The parasite homologs of Ataxin-3 do not have a glutamine-rich region, but the recently identified DUB Plasmodium falciparum UCH-54 has an asparagine repeat region in the predicted protein sequence. The predominant protein identified by mass spectrometry was nearly double the predicted size (100 kDa compared to the predicted 54 kDa), possibly as a result of protein aggregation that was stable under sodium dodecyl sulfate-polyacrylamide gel electrophoresis conditions (2). Our own alignments revealed asparagine repeats in the Plasmodium falciparum USP7 and Ulp1 homologs and unusual glutamine-glutamate (QEEQ) and glutamine-glutamate-lysine (QEKK) repeats in the Ulp1 homolog in regions not homologous to any other protozoan sequences aligned (E.L. Ponder, unpublished data). In agreement with this assessment, asparagine- and glutamine-asparagine-rich regions of yeast prion-forming proteins are sufficient to form self-seeding protein aggregates similar to those that cause Alzheimer's and Huntington's diseases (37). Further study of both parasites and other eukaryotes is required to determine the significance of these repeat regions and their potential role in protein aggregation.
An additional subclass of predicted DUBs included in this survey was the PPPDEs. Using a bioinformatics approach, Iyer et al. (19) identified the PPPDE class of DUBs, whose prototype is a hypothetical protein from the apicomplexan Cryptosporidium parvum. Although this study did not provide confirmation of DUB activity for any members of this class, bioinformatics approaches did identify the majority of accepted classes of DUBs (35). As exemplified by the identification of PPPDEs, the study of ubiquitin and Ubls in protozoa has the potential to identify new players in these pathways as well as novel functions.
Like ubiquitin-deconjugating enzymes, SUMO-deconjugating enzymes cleave precursor SUMO to the active form containing the required C-terminal diglycine motif and cleave SUMO from substrates (20). Although SUMO and SUMOylation pathways have not been characterized in any parasite, the conservation of SUMO across yeast and mammals suggests that SUMO is a candidate for the regulation of transcription in parasite development. Of the parasites surveyed in this study, the majority have only one homolog of the essential yeast de-SUMOylation enzyme Ulp1 (19.9 to 30.4% conserved) (Table (Table3).3). Plasmodium spp. and Theileria spp. parasites, however, have two homologs. Although Plasmodium was previously predicted to have homologs of both yeast Ulp1 and Ulp2 (a nonessential second homolog of Ulp1) (47), we found that both of these homologs aligned better with Ulp1 in our own searches for the alignment of active-site residues (Ponder, unpublished). Further genomic and functional characterization is needed to understand the evolutionary origins of the corresponding genes and their functions in parasites.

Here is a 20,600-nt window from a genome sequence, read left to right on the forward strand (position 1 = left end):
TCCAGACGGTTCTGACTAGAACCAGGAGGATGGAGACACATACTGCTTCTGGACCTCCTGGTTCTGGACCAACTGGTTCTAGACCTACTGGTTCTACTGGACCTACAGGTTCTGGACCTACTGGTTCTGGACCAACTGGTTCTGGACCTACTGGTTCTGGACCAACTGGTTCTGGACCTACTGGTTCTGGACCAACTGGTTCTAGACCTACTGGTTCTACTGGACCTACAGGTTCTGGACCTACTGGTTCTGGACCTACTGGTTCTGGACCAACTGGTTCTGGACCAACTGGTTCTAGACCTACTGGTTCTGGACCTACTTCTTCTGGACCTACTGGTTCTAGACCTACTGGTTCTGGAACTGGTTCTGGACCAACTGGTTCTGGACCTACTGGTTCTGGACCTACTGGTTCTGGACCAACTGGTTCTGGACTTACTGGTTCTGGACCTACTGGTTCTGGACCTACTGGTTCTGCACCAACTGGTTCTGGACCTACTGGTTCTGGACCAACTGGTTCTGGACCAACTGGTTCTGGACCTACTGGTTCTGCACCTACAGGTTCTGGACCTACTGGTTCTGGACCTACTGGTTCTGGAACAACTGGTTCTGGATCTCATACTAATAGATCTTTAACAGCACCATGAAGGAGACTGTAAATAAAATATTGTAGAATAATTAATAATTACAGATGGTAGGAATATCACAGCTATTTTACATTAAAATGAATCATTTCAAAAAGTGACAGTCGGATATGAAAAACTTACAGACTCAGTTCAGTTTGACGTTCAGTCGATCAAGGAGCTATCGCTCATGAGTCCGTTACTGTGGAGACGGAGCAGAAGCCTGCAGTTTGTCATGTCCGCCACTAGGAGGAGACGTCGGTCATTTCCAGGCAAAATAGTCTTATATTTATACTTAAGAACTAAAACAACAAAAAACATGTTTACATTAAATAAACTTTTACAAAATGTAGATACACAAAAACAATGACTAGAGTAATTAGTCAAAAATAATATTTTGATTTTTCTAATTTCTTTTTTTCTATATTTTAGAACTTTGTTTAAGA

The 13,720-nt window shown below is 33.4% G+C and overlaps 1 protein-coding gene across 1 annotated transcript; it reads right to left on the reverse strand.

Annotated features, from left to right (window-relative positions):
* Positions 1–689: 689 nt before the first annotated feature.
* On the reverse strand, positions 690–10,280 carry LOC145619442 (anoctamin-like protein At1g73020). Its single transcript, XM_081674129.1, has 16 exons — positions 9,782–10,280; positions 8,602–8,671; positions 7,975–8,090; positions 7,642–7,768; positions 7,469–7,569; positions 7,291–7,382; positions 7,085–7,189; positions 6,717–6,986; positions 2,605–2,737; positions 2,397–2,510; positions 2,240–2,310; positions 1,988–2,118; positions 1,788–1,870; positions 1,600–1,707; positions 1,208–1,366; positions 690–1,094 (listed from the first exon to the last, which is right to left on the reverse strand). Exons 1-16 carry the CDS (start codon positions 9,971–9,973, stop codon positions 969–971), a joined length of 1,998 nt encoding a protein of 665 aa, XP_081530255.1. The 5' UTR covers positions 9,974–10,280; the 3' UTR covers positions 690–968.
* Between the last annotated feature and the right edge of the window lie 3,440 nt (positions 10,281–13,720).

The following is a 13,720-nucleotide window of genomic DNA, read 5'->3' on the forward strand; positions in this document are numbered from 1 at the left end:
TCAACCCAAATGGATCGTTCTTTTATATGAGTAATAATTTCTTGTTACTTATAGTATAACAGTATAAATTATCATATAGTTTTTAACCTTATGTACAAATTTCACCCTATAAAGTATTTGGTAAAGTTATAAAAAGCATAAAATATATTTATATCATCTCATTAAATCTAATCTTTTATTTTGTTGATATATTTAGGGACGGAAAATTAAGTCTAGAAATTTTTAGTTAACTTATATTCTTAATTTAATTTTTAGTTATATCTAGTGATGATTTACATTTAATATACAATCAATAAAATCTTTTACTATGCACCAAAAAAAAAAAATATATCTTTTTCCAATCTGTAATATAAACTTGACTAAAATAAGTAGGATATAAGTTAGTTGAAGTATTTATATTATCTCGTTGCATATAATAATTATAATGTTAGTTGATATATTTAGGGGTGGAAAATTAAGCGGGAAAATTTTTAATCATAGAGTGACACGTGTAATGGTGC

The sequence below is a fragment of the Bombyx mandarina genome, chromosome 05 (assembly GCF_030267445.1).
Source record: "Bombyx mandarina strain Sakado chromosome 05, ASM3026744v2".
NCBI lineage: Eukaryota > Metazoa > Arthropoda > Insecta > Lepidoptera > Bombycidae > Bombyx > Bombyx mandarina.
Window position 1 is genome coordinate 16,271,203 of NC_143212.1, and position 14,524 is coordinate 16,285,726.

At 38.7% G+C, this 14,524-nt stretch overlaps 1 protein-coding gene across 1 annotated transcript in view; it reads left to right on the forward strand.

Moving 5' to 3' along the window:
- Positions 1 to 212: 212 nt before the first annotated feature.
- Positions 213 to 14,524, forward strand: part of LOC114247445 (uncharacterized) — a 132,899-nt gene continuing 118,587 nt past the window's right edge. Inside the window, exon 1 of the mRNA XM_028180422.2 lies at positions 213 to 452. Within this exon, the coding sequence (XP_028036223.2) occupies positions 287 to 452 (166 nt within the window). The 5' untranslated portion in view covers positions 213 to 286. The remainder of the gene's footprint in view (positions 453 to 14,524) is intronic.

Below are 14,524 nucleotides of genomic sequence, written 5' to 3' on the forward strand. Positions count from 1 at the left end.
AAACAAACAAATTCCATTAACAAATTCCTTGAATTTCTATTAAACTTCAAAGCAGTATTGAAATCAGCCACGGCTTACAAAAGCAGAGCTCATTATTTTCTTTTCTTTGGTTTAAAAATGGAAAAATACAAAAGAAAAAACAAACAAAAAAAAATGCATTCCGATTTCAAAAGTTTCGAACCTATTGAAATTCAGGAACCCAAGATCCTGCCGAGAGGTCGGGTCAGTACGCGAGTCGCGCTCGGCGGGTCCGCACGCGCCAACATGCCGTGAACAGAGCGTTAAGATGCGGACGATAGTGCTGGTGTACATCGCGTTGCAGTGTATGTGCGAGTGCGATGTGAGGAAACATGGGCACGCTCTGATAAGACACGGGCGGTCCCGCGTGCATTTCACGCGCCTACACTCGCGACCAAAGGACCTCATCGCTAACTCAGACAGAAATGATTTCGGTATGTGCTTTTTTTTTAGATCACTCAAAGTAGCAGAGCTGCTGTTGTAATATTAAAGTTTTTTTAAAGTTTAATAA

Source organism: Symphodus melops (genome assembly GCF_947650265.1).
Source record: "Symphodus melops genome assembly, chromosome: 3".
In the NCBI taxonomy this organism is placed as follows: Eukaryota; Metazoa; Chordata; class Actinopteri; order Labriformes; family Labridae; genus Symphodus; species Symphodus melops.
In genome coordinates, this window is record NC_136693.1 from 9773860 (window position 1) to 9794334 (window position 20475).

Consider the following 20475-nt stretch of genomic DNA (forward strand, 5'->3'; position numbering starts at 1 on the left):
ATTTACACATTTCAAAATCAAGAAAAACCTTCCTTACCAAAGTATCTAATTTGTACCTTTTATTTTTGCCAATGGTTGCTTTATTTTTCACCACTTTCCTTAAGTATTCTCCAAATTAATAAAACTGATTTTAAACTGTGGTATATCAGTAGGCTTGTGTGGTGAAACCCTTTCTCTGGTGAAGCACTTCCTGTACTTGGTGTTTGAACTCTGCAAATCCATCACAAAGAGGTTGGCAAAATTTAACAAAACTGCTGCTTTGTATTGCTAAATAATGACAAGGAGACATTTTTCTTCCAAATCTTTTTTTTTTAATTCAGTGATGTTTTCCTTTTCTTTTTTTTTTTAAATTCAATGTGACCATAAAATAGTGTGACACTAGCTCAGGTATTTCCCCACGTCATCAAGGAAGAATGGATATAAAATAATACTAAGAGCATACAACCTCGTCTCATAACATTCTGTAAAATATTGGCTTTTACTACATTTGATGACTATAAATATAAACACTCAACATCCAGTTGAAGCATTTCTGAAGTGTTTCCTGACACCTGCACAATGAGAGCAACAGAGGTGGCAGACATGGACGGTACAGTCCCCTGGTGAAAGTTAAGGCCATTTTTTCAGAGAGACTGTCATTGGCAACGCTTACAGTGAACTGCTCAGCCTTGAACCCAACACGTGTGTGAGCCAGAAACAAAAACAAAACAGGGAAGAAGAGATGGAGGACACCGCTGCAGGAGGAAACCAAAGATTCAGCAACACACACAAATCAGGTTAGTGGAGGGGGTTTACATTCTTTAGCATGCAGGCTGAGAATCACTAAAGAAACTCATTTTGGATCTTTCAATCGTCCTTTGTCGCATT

Autophagy is the only proven example of a classic Ubl pathway with a novel function and importance in protozoa. Autophagy-related protein 4 (Atg4) is a papain fold cysteine protease that processes Atg8 to expose a C-terminal glycine for conjugation and cleaves Atg8 from its conjugated PE on the outer layer of the autophagosome (24, 25). Homologs of Atg4 in both apicomplexans and kinetoplastids (16.5 to 21.8% conserved) have been identified (Table (Table3).3). The apicomplexans have one homolog, while the kinetoplastids and Entamoeba histolytica have multiple copies. The disruption of Atg4 leads to defects in autophagosome trafficking in Leishmania major (3). Additionally, parasites expressing a mutant ATPase that results in the accumulation of autophagosomes and increased susceptibility to starvation (i.e., an autophagy defect) are unable to transition from the promastigote to the infective metacyclic stage (3). Atg8 and Atg4 are highly conserved across protozoa, while all parasitic protozoa lack Atg12, a finding that is in agreement with the results of previous bioinformatics searches for Atg12 in kinetoplastids (13). Autophagy is functional in Leishmania major even without an Atg12 homolog (3), confounding the hypothesis that the conjugation of both Atg8 and Atg12 is necessary for autophagy in response to starvation. More extensive experimental evaluation of the autophagy pathway in protozoa is necessary to understand this discrepancy.